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What potting compound to use to protect from reverse engineering ?

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Arte:
Hello !

I'm developing my first commercial electronics product and I have reason to some believe some people will want to steal the contents of RAM (there is a history of IP theft in that domain). On top of that, I use the RP2040, which doesn't have an internal flash (and thus any form of security measure). Finally, patents are way too expensive for one random guy like me.

Given that, I'm still trying to make it very hard to reverse engineer the device. Aside from any software things like encrypting the firmware in place or making it hell to read the ASM, I was planning to use a potting compound to prevent access to the electrical components.

At first I tried some random epoxy off Amazon (meant to make fantasy jewelry & other mold-based things - Dr Crafty). That didn't work very well. I could scrape off the cured epoxy with a knife, and I could cut it too, and once there was enough of a dent, I could remove it by hand and it would separate from the PCB. So clearly, far from enough adherence to the PCB.

Fine then, maybe I should use something meant for potting compounds as my potting compound. So I got some MG Chemicals 8810 Black Rigid Urethane. Unfortunately that's not working out very well for me either.



Two observations here: I put what I would consider a "normal" amount of coating on the right PCB, and it would seem bubbles have formed as in, the volume at least tripled. ... In fact the PCB does not fit in its enclosure anymore.
In my subsequent tries, I put few droplets, and I get something that, while having significantly grown in volume, at least doesn't render the PCB unusable. That's a very annoying behavior I didn't expect, and I'm not sure is expected. Also, I would guess that these bubbles lower the resistance, I mean, I can pierce them with a knife...
Secondly, I find this not that hard to remove. It's not as easy as the epoxy I used previously, but I would expect someone determined to be able to remove enough of it to access the interesting parts without any need of resorting to hazardous chemicals, in other words, it doesn't do the job.

We're very far from what I can read about the efficiency of these compounds in places like https://www.eevblog.com/forum/repair/removing-black-little-rubbery-feel-potting-compound/ where people agree it's very difficult to remove, for instance I read
"To make a long story short: Theres no "chemical" way to remove it without damaging the parts or PCB that i know of.
If it's the soft stuff, you just remove it with a cutter piece by piece, hoping it does not stick to well to the plastic foils around caps etc.
The problem is, once you cleared the PCB, i may be impossible to tear the PCB from the resin underneath without breaking it.

If it's the hard resin: Forget about it. I'm not saying it can't be done, but it's a fools errand. "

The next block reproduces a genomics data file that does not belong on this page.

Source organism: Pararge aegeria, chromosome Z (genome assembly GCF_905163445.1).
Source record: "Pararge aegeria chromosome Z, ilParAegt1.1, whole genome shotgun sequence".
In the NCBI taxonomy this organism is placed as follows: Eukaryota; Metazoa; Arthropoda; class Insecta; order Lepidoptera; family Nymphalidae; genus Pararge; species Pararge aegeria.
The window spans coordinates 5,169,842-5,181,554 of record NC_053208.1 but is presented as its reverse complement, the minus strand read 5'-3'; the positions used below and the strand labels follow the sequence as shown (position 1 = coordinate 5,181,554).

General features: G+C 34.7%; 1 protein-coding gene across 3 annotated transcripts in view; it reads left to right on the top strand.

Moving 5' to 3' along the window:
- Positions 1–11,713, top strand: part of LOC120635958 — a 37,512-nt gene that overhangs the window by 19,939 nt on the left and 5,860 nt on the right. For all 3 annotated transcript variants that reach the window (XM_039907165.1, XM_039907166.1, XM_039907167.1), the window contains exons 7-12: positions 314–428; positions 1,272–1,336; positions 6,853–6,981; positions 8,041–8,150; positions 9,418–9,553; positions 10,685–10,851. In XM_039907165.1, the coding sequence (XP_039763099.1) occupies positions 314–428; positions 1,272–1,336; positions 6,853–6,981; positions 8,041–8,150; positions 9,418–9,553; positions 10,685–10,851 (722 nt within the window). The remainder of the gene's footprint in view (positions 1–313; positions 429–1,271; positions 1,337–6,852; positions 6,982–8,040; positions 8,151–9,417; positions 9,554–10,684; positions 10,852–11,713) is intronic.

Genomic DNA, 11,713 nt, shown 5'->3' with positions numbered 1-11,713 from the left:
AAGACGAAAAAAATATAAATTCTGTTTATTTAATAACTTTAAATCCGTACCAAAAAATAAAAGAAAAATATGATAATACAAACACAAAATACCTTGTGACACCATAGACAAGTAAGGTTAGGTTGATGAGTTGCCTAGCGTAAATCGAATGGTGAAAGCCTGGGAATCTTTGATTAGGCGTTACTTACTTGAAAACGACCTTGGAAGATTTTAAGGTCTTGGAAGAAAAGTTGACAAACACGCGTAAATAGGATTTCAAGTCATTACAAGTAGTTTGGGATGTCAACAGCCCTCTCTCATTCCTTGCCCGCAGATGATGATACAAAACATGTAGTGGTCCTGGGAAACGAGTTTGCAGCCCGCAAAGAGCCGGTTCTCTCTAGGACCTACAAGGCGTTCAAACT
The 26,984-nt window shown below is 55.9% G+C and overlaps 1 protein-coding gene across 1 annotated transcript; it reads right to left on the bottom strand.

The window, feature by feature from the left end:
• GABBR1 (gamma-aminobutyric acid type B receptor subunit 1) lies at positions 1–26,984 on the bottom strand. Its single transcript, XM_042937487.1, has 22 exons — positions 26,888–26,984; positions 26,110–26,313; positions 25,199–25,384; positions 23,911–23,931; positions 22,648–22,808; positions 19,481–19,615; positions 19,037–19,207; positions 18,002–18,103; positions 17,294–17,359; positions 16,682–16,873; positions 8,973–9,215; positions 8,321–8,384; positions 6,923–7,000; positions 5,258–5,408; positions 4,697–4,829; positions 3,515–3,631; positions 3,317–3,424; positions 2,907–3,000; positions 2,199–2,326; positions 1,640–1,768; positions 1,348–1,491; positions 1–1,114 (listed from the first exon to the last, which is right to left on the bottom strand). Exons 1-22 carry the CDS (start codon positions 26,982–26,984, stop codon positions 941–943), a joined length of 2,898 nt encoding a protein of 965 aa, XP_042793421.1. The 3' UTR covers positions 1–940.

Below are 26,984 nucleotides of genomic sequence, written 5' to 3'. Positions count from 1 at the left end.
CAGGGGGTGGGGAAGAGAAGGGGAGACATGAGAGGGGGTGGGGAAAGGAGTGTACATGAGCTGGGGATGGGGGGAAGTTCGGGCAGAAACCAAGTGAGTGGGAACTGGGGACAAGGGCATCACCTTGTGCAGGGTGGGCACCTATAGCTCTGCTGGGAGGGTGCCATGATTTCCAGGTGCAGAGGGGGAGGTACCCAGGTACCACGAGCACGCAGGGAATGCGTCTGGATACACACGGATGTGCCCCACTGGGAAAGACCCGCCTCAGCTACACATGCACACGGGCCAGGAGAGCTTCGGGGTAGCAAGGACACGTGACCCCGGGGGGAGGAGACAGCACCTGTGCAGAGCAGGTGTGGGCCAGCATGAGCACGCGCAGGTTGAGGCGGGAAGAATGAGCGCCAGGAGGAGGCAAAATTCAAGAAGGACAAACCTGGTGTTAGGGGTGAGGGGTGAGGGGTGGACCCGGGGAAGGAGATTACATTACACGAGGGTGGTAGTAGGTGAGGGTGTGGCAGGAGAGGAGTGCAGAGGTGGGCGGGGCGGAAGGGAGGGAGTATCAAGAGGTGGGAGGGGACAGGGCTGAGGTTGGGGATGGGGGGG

So, what am I doing wrong here ? It should be noted that since I was mixing droplets (10 droplets of A, 5 droplets of B...) the 2:1 ratio may not be perfect.. but still. What is this "hard resin" ? Am I using the wrong chemical ? Or just doing things wrong ? On that note, if I could use a chemical that doesn't behave like yeast, that'd really make my life simpler.

Thanks !
Regards, JB

ataradov:
With RP2040, I'd say forget about it. It does not matter how you coat it, it would be always possible to get access to the traces, so extraction of the firmware is next to trivial. You don't need to remove it all, you don't even need to remove the devices, all you need it to get access to the traces. Using very hard epoxy actually plays into attacker's hand - it can just be milled out. Using a slightly gummy product is more annoying.

And especially if the IP theft is common in the area, then this would not be an obstacle to anyone.

Also, as an attacker, what is the problem with  breaking a PCB? The analysis can be destructive. You can buy multiple device for reverse engineering.

And for the traces you also have XRay, for which your epoxy won't do anything.

Here is how such things are removed in practice: https://youtu.be/Qk8Hg8uCRQE?t=123 The video is about removing the IC using a CNC mill for replacement, but the same principle applies for reverse engineering.

oz2cpu:
you can only slow the one person down, who WILL do it, no matter what,
in that work, you end up spending so much extra time and money into each unit you make..
is it really worth it ?

a good advice , call the epoxy coating you add, weather proof, and thermal improve, and vibration improve..
but dont belive it will secure your ip..

by the way :
eposy mixed with sand, is a pain to remove, it also wear hard on tools and patience

coppercone2:
and I don't think all those 'improvements' are true, potting compound can IMO make some stuff less reliable.

you can mail stuff in for circuit RE and depotting, they will have some guy go at it 0.1mm at a time till its nice and clean and then also x-ray it and ID all the chips for you. remember there are 195 countries in the world and most of them are poor and have willing people, you are likely wasting BOM and manufacturing cost. There are probably Chinese X-ray ID databases of IC right now lol

Conrad Hoffman:
IMO, a waste of time. Almost all epoxies will succumb to a bath of hot NMP. Those that won't can be removed in other ways. Even if you had money for patents, they're nearly useless. The best defense is to make your money and be on to something new before the device is copied.

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